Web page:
For a blink, Tim wants to look away. He doesn’t know what’s wrong with him today. Yes, Jay has after him about fifty Ar Tunians. Yes, it’s disturbing. No, he probably won’t make the jump to the next roof. And if he does, the Ar Tunians will be on him by the next one. But Tim is not like this. He’s logic and facts and coffee and aloofness.
The thing is, Tim cares. In a way that he never quite realized he was capable of. He loves Jay. He loves his brother. What’s more, he suddenly discovers he loves lots of people and things.
Tim thought he loved his parents. And he did. What’s different is that what he felt for them wasn’t encouraged. It didn’t quite grow as much or as safely as this one. With Jay around, Tim discovered what is like to be actually part of a family and have brothers and suddenly, the urge to strangle them into oblivion somehow fit into the whole thing. Somehow, the difference between not standing your brothers and not standing your brothers makes perfect sense in his mind. He loved before, sure, but this is the first time he’s felt it returned.
With a jolt, Tim realizes that he’ll fight whatever and whoever threatens those precious to him. He can tell that he’s not so different from Luthor. And Tim sees the disadvantages of that, but… they don’t seem to matter as much right now.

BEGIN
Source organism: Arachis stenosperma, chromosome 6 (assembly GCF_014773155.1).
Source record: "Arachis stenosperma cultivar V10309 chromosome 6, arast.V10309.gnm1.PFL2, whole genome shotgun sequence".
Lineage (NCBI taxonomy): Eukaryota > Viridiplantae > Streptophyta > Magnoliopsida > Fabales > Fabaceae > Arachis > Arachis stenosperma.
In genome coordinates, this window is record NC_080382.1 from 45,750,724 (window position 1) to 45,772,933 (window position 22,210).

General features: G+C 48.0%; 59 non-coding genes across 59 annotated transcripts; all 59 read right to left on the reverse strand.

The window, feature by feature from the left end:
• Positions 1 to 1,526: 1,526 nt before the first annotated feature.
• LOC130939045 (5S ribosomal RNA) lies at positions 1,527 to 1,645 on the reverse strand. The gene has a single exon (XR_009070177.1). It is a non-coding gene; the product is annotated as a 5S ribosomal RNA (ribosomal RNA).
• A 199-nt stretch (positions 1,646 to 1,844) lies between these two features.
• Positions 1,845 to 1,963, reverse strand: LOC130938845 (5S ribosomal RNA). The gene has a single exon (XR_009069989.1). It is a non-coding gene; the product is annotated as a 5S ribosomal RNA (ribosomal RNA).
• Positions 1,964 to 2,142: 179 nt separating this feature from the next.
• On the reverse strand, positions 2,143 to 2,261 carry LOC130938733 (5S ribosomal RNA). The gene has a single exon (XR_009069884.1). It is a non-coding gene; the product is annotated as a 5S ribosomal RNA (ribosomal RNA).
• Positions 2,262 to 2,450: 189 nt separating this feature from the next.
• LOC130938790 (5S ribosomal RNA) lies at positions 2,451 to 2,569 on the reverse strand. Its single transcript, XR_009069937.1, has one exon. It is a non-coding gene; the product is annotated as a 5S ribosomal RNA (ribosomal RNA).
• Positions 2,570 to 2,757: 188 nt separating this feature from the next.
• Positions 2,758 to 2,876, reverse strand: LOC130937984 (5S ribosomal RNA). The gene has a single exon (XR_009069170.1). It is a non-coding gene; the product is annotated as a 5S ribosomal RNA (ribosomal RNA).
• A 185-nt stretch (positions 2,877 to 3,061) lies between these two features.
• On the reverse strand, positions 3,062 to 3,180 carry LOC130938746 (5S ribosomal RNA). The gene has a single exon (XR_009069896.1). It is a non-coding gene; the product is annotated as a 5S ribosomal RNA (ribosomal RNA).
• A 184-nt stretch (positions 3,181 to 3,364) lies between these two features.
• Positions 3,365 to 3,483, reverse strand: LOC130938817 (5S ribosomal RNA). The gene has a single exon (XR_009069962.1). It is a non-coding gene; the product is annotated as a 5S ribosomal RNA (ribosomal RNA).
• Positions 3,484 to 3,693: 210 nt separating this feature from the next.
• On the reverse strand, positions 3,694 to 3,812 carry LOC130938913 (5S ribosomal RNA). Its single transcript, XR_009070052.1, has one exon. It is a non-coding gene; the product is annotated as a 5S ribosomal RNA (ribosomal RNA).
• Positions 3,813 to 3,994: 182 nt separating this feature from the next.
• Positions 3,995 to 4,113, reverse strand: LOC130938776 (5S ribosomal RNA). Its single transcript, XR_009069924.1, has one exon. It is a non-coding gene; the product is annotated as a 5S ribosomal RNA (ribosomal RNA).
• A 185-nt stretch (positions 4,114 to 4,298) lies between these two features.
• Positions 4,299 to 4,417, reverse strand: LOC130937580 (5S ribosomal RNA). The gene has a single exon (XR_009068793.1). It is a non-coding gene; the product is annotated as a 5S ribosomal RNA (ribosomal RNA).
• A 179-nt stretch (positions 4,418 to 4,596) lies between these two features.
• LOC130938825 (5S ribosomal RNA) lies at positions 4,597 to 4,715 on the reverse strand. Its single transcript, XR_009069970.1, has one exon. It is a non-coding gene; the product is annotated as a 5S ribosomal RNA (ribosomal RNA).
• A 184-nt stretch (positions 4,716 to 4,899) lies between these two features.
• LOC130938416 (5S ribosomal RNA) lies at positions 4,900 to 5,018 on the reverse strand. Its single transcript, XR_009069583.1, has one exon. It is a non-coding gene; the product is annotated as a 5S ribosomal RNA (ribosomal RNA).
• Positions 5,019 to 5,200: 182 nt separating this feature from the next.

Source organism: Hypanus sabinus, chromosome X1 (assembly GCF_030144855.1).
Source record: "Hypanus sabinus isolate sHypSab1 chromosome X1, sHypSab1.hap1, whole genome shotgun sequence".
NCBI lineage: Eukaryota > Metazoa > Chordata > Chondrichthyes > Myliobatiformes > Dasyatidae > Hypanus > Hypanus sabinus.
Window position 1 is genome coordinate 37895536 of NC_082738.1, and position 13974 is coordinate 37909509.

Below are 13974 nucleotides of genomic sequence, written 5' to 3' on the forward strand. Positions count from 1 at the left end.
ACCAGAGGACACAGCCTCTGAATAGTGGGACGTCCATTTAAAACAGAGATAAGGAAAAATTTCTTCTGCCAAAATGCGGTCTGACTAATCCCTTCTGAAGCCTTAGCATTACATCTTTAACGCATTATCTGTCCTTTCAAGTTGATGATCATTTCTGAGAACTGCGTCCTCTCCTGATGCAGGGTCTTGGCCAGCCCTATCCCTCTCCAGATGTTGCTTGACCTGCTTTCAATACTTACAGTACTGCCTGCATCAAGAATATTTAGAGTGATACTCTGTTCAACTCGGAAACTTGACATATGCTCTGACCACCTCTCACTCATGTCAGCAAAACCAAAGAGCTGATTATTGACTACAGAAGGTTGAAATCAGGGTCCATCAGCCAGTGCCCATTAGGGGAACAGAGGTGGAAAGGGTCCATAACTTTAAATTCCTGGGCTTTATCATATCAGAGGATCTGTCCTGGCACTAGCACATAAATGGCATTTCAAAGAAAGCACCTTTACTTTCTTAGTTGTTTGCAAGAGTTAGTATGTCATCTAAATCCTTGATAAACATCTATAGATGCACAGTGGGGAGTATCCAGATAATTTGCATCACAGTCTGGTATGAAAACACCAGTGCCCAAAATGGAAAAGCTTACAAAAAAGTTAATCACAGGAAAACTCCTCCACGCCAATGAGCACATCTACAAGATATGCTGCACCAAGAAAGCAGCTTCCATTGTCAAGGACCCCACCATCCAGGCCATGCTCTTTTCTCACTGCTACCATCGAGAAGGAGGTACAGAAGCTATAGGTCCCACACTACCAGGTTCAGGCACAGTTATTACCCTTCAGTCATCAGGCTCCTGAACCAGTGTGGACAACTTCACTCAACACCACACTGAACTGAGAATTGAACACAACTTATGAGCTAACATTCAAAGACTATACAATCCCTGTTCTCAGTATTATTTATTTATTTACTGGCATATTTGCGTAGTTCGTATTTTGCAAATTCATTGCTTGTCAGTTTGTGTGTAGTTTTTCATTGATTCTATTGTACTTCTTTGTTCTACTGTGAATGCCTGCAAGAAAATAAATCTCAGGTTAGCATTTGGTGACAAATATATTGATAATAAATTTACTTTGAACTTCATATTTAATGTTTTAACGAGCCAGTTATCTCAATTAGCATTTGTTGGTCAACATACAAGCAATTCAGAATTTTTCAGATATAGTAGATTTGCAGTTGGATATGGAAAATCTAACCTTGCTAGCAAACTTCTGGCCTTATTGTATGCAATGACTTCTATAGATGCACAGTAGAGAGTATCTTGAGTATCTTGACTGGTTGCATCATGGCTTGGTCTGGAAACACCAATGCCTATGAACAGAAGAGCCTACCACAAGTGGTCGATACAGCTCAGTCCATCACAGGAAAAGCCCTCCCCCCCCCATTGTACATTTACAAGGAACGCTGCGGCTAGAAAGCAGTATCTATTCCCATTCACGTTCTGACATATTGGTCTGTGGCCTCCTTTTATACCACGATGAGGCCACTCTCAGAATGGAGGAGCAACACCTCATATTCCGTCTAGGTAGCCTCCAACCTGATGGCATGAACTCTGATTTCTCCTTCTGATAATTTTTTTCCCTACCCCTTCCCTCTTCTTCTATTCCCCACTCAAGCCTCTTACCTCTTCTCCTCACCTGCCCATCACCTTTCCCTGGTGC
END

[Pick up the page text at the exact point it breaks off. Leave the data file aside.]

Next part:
“Hearing,” Tim whispers. Then louder, “Hearing. They hear differently. The feedback. It’s them. It’s how they communicate. What’s the frequency?” He thumbs Oracle’s connection.
Luthor rattles the numbers, and Tim says desperately, “Blast the frequency, Oracle!”
“But what if they—”
Tim cuts Oracle off, “Blast it!”
“It’s done,” Oracle says. “I can type and speak at the same time. As I was saying, what if we now have a way of communicating with them? We’re actively destroying that opportunity.”
Watching Jay miraculously reach the next roof while the Ar Turnians in pursuit falter, Tim says, “We’ll have time for that later.” When he leans back, Tim catches Luthor watching him with the same damnable understanding he had since Tim figured out his plan. “Don’t even,” Tim warns, suppressing a shiver.
Context. That is important. It’s too late for the Ar Tunians because they attacked them so many times. But other times, maybe it won’t be. It’s forgivable for Luthor to feel like he did because he made sure to do everything he could for Jay, especially if Jay volunteered. On another occasion, maybe it won’t be. The same could be said for Bruce or Jay or Dick in different situations…
It’s not the feeling that’s essential, it’s the context you allow it to affect your behavior.
“We’re both human,” Tim says, his chin up.
Luthor inclines his head. “Yes, we are.”
Suddenly, Jay jumps and he’s caught by a projectile from one of the faltering Ar Tunians. He stops mid-flight. Starts to go down.